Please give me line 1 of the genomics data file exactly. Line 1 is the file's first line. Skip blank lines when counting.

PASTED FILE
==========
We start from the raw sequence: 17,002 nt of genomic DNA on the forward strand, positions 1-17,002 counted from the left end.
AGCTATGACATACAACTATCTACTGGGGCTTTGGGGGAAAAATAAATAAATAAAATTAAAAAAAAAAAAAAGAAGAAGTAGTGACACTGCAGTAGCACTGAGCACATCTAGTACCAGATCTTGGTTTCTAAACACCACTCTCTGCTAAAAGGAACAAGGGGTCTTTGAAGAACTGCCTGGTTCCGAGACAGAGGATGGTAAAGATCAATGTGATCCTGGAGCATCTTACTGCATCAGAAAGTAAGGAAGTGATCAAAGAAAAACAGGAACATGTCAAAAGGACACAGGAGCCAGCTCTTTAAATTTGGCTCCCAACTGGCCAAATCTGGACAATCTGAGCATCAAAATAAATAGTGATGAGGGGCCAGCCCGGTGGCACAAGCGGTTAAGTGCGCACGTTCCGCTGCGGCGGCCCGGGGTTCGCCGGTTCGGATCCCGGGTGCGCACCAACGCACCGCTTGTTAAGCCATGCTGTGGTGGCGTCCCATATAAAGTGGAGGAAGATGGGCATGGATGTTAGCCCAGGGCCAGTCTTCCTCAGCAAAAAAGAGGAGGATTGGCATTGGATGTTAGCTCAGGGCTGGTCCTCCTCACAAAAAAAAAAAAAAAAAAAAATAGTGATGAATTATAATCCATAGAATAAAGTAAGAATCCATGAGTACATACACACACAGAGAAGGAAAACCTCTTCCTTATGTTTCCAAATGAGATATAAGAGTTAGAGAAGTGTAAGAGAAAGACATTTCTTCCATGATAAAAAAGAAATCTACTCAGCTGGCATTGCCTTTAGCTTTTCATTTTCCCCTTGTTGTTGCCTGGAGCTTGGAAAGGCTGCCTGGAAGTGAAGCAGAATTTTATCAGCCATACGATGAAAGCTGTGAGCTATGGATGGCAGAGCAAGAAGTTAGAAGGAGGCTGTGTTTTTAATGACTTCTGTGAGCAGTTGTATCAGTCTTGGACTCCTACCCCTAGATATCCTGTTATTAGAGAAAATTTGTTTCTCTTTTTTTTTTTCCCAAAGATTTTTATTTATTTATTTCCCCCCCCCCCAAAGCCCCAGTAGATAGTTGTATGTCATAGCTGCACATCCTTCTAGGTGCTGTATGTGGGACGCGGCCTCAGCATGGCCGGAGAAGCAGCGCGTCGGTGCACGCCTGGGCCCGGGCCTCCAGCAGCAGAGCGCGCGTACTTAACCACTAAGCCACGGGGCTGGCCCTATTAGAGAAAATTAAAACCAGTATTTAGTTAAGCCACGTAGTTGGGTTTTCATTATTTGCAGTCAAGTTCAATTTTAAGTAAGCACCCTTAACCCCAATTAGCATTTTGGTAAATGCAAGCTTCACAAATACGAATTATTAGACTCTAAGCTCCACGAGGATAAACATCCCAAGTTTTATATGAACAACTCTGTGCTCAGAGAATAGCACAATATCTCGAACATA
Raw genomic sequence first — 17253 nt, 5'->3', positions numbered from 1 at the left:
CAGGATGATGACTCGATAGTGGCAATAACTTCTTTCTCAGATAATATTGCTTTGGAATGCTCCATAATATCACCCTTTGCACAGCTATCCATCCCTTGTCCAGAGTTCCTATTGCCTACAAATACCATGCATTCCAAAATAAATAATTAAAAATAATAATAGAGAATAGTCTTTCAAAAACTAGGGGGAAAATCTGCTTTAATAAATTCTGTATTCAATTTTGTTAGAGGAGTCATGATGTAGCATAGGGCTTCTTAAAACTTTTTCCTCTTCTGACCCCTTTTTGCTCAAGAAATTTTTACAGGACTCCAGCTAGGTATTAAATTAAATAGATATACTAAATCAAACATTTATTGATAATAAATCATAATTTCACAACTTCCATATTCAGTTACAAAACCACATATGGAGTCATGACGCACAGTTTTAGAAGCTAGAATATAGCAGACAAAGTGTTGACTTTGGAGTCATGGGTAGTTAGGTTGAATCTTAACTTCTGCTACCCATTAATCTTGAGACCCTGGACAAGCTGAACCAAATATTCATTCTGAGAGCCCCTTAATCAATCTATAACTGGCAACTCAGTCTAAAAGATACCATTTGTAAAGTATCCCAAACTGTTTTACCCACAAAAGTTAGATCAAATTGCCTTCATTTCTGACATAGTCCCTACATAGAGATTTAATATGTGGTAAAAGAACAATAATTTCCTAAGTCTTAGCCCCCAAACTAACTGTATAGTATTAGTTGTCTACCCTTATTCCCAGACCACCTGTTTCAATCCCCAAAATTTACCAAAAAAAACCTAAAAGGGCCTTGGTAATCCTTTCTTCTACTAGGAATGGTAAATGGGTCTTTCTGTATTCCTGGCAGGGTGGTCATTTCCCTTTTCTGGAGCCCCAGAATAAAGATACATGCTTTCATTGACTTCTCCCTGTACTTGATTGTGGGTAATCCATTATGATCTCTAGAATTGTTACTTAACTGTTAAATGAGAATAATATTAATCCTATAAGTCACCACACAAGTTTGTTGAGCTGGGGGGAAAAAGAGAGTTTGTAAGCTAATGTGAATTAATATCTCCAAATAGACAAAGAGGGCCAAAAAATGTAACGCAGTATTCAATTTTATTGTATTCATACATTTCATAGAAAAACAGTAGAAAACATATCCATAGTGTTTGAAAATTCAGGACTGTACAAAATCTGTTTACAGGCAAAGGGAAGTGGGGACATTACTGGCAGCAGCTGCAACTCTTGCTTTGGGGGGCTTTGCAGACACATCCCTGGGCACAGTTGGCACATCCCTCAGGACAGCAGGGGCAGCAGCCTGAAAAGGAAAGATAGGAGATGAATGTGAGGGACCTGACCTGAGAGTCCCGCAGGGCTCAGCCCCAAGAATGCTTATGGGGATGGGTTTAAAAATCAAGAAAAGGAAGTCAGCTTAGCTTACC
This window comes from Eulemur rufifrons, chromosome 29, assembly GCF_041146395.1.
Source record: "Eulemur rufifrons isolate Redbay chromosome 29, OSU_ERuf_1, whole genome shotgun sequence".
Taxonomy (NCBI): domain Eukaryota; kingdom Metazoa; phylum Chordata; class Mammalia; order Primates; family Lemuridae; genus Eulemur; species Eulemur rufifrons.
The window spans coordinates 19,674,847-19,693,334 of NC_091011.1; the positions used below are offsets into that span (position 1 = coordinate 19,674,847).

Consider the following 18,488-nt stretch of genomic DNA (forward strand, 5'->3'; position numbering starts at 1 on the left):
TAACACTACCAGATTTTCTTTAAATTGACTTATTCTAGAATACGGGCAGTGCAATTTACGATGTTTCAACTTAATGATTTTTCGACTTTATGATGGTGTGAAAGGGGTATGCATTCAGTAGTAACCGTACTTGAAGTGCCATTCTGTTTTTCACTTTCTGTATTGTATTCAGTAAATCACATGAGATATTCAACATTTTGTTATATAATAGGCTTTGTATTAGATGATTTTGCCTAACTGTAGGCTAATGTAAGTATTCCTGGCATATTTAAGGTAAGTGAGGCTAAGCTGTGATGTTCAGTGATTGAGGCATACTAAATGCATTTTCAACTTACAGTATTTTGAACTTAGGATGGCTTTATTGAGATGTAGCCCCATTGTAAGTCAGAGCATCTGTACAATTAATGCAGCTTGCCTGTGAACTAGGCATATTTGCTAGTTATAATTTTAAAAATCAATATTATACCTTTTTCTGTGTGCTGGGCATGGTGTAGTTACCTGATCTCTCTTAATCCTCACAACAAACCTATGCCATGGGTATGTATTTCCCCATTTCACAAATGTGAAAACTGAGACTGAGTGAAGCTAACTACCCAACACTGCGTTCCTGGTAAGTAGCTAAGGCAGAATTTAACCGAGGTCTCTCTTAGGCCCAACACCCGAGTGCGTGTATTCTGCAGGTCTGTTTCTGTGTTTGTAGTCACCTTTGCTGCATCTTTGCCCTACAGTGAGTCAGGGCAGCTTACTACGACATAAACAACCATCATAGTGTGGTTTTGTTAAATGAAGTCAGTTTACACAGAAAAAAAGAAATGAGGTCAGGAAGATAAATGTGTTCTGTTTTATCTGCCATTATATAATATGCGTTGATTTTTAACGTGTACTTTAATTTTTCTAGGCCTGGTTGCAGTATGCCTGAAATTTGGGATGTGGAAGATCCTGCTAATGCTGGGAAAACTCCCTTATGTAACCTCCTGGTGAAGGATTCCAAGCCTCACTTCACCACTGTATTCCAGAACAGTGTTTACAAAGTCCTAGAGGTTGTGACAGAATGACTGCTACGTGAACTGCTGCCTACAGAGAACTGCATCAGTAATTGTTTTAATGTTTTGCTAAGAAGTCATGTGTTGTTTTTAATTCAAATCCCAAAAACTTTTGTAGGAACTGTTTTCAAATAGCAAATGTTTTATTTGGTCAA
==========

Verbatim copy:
We start from the raw sequence: 17,002 nt of genomic DNA on the forward strand, positions 1-17,002 counted from the left end.